When I awake, everything feels like a movie from the 70s, featuring Iceland Air flight attendants with their hair pinned tight and little caps three inches shorter than a Shriner’s hat. Airports by night are a funny thing. Filled with folk that seem to have lost all bone structure. The spine especially. Soft shells of people generally at the point of exhaustion. It smells of McDonalds and dejection and dirty socks. It sounds of muffled voices, not conversations really, as much as sleepy statements to fill a silence sometimes best left unfilled. The echo of music coming through headphones and the beep beeps of text messages being received is a constant; such a comforting sound for the weary, the deserted, the lost… their life line to home. Because not everyone has a shoulder to lean on tonight.
It feels like a vacuum cleaner could go on at any moment.
Instead, our pilot somehow manages to trip the alarm to our gate and the obnoxious sound rouses everyone out of their slumber for a moment. And before I know it, all the people I saw at the check in line 5 hours ago reappear. Where did they go all this time?
Gate 2 is now boarding.
*** On the red eye in the sky.
Between wake and sleep. Between time zones. Neither here nor there. The space between us is getting smaller.
I fall asleep. And the reason I know this (the line between actual sleep and daydreaming with eyes closed is sometimes fine) is because I wake myself up around 3am, laughing out loud. For real. There I am, rolled up in a little ball on my seat with a blanket covering my head, giggling. I had been dreaming of my coworker and her friend falling to the ground slow mo style and making electronic sound effects on the way down. Hilarious apparently. Funnier still, is when I imagine being the person seated next to me, wondering what the hell that girl (thing) is doing under that blanket?
*** April 24. 15:05
I have landed in Glasgow. Another airport, another bar, another drink. The Scottish accent is something else. So much so that I’ve had to ask people to please repeat themselves a) because I can’t understand a word they just said and b) so I can have the pleasure of listening all over again.
When in Glescae, ah dae believe ah wee dram of the baurley-bree is in airder aye lassie? Oilin the thrapple afore seein’ a lad nivir done me nae herm. Talisker in the land of Scotch feels appropriate. Fire in the mouth. Anything to tame the butterflies (it’s a frenzy down there). Not so much nervousness as excitement. I can hardly believe that after 4 months apart, he is now sitting on a train that is inching its way from London to Glasgow.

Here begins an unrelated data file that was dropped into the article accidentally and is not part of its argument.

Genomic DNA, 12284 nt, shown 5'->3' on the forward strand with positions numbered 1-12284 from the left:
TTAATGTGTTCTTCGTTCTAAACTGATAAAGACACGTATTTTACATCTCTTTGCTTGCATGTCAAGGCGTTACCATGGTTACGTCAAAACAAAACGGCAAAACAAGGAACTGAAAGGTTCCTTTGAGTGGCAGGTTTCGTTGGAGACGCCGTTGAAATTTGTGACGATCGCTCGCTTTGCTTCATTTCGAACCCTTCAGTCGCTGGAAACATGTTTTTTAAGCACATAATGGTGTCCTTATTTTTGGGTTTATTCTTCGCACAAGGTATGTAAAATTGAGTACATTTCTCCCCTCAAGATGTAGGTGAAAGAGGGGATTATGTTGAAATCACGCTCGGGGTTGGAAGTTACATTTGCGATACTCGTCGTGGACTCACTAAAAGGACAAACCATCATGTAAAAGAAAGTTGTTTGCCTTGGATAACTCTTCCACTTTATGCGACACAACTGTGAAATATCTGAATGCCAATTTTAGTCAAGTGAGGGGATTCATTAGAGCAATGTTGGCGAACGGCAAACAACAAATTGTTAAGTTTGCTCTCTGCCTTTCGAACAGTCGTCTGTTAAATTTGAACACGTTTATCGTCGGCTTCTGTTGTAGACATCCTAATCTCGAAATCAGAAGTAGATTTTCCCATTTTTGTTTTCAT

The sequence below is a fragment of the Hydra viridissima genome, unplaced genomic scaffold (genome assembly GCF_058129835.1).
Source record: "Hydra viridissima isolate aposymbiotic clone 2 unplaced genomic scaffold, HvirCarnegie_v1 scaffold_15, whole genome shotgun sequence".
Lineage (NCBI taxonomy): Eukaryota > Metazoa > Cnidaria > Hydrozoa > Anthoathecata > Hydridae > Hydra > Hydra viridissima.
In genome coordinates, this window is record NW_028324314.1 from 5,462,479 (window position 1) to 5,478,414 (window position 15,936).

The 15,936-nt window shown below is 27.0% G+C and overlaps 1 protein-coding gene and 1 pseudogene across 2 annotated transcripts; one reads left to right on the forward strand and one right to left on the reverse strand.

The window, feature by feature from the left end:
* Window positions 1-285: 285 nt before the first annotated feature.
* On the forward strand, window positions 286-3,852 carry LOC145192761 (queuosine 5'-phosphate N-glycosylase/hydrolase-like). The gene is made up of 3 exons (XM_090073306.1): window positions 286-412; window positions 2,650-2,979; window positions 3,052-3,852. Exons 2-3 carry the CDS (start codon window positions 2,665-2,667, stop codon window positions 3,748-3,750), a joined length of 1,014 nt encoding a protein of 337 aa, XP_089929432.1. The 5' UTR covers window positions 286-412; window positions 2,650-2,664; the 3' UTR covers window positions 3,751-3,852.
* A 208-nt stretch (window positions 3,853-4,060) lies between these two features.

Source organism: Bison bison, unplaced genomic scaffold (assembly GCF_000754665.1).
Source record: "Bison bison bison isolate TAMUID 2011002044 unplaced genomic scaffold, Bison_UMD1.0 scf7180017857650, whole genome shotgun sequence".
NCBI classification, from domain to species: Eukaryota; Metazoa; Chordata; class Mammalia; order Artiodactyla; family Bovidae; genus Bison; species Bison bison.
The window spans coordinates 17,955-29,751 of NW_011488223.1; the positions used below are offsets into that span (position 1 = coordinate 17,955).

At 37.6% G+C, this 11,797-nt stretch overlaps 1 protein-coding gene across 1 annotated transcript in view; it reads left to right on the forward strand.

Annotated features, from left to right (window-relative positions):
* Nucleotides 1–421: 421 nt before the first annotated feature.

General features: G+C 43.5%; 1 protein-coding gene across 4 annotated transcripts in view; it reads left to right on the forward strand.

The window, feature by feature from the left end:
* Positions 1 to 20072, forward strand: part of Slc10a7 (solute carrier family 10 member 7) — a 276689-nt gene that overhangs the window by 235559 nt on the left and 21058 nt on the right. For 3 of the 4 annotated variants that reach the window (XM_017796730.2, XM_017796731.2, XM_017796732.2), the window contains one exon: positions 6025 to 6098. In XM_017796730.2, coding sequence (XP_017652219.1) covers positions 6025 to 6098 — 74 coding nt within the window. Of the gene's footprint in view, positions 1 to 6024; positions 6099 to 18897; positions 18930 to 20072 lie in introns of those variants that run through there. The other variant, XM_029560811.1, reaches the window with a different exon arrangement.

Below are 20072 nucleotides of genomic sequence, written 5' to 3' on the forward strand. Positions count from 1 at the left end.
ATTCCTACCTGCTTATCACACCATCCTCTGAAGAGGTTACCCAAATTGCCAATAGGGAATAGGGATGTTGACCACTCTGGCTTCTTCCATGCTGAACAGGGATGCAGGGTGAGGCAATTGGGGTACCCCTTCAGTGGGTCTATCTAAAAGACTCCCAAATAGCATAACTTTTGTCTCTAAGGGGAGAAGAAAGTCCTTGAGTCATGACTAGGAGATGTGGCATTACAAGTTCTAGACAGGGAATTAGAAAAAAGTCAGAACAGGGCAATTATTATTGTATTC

*** T minus 30 minutes to Joe’s arrival
Soon. So soon.
Where do all these people come from?
Where are they heading?
The man in the cowboy hat with a pair of dice tattooed on his forearms and 3 rings hanging from his left ear lobe, grimacing with obvious disdain at his beer. And his wife, with the southern drawl in tight white polyester pants. Clearly from the States.
The elderly couple with thick Scottish accents. Surely waiting for their kids and grand children to arrive.
The family of four. Mother and two daughters wearing matching white and black striped shirts. Obviously Brits. England is the land of striped tops, didn’t you know? Notice next time you go. It’s like an epidemic. They’re everywhere.
Me. Girl sitting alone sipping whiskey. French Canadian. Been on a long journey. Waiting for English lover to arrive and whisk her away to Iceland… any minute now.
*** The moment
While sitting under Glasgow’s sun, by terminal 2, he arrives. I run towards him. He feels like home. He feels like coffee on a Sunday morning. He feels like breakfast in bed. He feels like clean sheets. He feels like a hot bath on a cold winter night. He smells just like the morning I left him at his doorstep a thousand years ago. Warm. Like honey. With a subtle touch of spice and leather. Finally. Finally together. Time stops. It’s not often that it does but in moments like these… nothing else matters.